Being inspired, maybe – 41
A picture paints ... well, as many words as you like. For instance:
And, then, the words:
"We're going to die up here, aren't we?"
My traveling companion
was, to a certain extent, a fatalist, and had been reluctant to come with me,
but persuasion was one of my strong points.
That, of course, was
not the driving factor for this excursion in the wild.
My friend had been
languishing in a pit of self-pity and despondency, one I thought she would
never get out of. She's had a run of
back luck if you could call it that, and one disaster piled up upon another.
As a distraction, and a
means to get her out of her apartment where I could see the walls gradually
closing in on her, I thought a hike across a mountain would be just the ticket.
When we left, the weather
forecast had been for fine weather for the three days it would take.
But, as all deeds that
have good intentions seem to go, the weather turned bad, the snow began, and
after a day, it didn't look like it was going away.
Of course, I had been
prepared for that, with rations for a week, and a means of keeping warm.
All we could do was
wait it out.
"How did I let you
persuade me to come on this expedition?"
Should I be blunt? We'd been friends for a long time, and I felt
it gave me some license to tell her the truth, rather than commiserate with
her, as all her other friends did.
"You needed a
"Freezing to death
in some National Park doesn't quite fit the bill for a change, does it?"
"What would you be
doing if you were not here?"
"Tucked up nice
and warm in my own bed."
"And wallowing in
a sea of self-pity."
She glared at me, and I
could see wisps of anger in her eyes.
"I do not
"Some days you
don't even get out of bed. I'll be
honest Jane, I'm worried about you, and your state of mind. I don't know what it's like to be kicked so
many times when you're down, but this isn't you, at least not the Jane I
"Perhaps you don't
know me as well as you think you do."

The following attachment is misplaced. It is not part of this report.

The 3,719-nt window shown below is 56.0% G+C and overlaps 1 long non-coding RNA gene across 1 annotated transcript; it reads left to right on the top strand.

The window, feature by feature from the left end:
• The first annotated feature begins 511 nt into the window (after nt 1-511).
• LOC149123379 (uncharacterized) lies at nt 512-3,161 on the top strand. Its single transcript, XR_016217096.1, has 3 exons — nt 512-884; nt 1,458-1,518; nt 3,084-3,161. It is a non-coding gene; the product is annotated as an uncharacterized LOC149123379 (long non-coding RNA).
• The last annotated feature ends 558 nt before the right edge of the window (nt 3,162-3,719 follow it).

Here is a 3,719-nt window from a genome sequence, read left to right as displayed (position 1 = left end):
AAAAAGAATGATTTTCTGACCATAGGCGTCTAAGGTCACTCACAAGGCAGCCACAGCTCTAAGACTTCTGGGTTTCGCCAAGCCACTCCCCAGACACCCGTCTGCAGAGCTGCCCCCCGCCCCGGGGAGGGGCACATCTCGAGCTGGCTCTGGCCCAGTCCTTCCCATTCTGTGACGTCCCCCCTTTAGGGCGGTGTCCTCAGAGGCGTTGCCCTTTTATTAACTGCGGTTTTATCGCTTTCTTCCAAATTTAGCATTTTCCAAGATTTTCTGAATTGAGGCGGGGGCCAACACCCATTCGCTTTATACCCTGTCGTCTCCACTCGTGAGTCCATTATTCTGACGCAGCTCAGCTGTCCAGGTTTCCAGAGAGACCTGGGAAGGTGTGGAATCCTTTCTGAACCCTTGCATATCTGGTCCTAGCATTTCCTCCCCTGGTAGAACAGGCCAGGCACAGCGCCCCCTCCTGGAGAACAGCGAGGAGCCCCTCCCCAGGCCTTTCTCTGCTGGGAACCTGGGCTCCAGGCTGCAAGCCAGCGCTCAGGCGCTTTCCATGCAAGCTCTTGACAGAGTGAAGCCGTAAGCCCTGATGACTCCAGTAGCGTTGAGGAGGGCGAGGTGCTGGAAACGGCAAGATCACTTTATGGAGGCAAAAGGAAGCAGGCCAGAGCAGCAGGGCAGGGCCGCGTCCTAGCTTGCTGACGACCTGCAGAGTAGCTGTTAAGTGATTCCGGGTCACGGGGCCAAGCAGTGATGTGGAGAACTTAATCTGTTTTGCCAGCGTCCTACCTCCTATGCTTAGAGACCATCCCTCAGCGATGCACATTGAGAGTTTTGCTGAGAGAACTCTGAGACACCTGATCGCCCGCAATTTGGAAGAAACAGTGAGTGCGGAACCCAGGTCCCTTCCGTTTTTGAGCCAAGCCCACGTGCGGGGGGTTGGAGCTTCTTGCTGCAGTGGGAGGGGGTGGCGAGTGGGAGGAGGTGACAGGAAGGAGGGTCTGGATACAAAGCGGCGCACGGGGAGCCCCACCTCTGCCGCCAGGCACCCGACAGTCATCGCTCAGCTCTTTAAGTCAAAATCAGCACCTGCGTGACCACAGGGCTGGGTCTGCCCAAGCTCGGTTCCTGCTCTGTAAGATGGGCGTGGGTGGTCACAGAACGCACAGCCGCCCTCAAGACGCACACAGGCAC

Maybe I didn't. I took a moment to look at her, and suddenly
realize she was not the girl I once knew and had such intense feelings
for. It made me think about what I'd
done all these years, waiting in the wings for her feelings to change towards
me, and year after year failing to realize they never would.
This outing had been a
mistake. A huge mistake.
If I had to admit one
truth, she was right. I had absolutely
no idea who she was, not now.
But I had to ask,
"Why did you agree to come with me then?"
She gave me the look
that I had just given her, the one that tried to glean what I might be thinking
or get a peek into my soul.
"Because you were
the only one of my friends who chooses not to tell me what they think I want to
hear. And I thought traipsing over a
mountain in the middle of winter might just break the cycle of misery I seem to
be stuck in. Yes, I'll acknowledge I might
be indulging in a little self-pity, yes, I should be trying to get on with my
life, but for the first time in my life I don't know what to do."
"I'm sure any of
your friends would help if you asked them."
"I thought so too,
but it seems everyone has moved on except me.
I don't think I noticed until John dumped me that life had passed me
"I'm sure it's not
as bad as that."
"No job, no
boyfriend and having to move back in with my mother, what have I got to go back to. If I survive this trek that is."
Put like that, it
sounded very bleak.
"Perhaps in the
morning, it will be better."
"Maybe. But now I think about it, there was another reason I came on this
adventure with you, and it surprised me that it took this long to realize
it. It's probably why my life is such a
mess. I want to be more than just
friends, but in saying that," she added quickly, "I would like you to think about
it, after all..."
I kissed her. A brief touching of the lips, and meant to
silence her fears, and give me a moment to get my emotions under control.
She turned around and
snuggled closer, pulling one of my hands around her.
I could just hear her
say, "Thank you." very softly, and let a wave of contentment wash
© Charles Heath 2019
My traveling companion was, to a certain extent, a fatalist, and had been reluctant to come with me, but persuasion was one of my strong points.